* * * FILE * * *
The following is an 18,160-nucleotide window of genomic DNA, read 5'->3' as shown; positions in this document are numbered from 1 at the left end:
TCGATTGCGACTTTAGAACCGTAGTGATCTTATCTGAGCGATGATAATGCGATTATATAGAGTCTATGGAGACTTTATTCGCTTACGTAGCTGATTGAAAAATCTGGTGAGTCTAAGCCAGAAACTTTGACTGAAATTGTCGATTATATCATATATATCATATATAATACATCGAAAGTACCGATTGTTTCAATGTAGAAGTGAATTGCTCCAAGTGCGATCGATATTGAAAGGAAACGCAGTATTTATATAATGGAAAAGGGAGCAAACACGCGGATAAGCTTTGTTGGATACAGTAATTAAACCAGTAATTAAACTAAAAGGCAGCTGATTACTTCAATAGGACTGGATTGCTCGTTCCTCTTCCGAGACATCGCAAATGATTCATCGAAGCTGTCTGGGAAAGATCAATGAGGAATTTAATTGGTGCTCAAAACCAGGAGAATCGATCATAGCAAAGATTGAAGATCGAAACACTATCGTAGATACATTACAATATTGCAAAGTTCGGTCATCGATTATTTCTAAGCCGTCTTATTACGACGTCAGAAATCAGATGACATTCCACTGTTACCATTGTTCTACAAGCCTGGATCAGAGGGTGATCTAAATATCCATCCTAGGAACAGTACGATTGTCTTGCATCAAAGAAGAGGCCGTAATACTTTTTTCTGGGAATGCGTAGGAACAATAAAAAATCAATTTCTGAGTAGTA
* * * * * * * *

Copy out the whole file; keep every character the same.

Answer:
The following is an 18,160-nucleotide window of genomic DNA, read 5'->3' as shown; positions in this document are numbered from 1 at the left end:
TCGATTGCGACTTTAGAACCGTAGTGATCTTATCTGAGCGATGATAATGCGATTATATAGAGTCTATGGAGACTTTATTCGCTTACGTAGCTGATTGAAAAATCTGGTGAGTCTAAGCCAGAAACTTTGACTGAAATTGTCGATTATATCATATATATCATATATAATACATCGAAAGTACCGATTGTTTCAATGTAGAAGTGAATTGCTCCAAGTGCGATCGATATTGAAAGGAAACGCAGTATTTATATAATGGAAAAGGGAGCAAACACGCGGATAAGCTTTGTTGGATACAGTAATTAAACCAGTAATTAAACTAAAAGGCAGCTGATTACTTCAATAGGACTGGATTGCTCGTTCCTCTTCCGAGACATCGCAAATGATTCATCGAAGCTGTCTGGGAAAGATCAATGAGGAATTTAATTGGTGCTCAAAACCAGGAGAATCGATCATAGCAAAGATTGAAGATCGAAACACTATCGTAGATACATTACAATATTGCAAAGTTCGGTCATCGATTATTTCTAAGCCGTCTTATTACGACGTCAGAAATCAGATGACATTCCACTGTTACCATTGTTCTACAAGCCTGGATCAGAGGGTGATCTAAATATCCATCCTAGGAACAGTACGATTGTCTTGCATCAAAGAAGAGGCCGTAATACTTTTTTCTGGGAATGCGTAGGAACAATAAAAAATCAATTTCTGAGTAGTA